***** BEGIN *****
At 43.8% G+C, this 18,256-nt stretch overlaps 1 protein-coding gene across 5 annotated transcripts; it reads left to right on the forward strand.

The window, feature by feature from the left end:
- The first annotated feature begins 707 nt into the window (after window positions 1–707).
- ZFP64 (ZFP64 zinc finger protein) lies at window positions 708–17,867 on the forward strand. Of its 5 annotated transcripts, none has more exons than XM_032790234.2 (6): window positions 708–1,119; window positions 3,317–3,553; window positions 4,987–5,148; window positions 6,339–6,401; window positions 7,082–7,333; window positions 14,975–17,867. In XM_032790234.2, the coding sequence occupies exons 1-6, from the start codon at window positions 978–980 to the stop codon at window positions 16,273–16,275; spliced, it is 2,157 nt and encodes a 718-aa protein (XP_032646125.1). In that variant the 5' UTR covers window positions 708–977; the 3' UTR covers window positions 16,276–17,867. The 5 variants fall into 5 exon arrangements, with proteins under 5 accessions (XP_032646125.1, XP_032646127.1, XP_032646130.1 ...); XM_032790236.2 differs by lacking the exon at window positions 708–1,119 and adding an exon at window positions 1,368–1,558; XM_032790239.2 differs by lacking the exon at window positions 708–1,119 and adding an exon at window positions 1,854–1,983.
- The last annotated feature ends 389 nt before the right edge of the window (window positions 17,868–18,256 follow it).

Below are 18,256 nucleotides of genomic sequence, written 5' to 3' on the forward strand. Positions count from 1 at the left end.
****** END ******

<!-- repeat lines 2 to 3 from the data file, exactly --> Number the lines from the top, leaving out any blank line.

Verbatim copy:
The window, feature by feature from the left end:
- The first annotated feature begins 707 nt into the window (after window positions 1–707).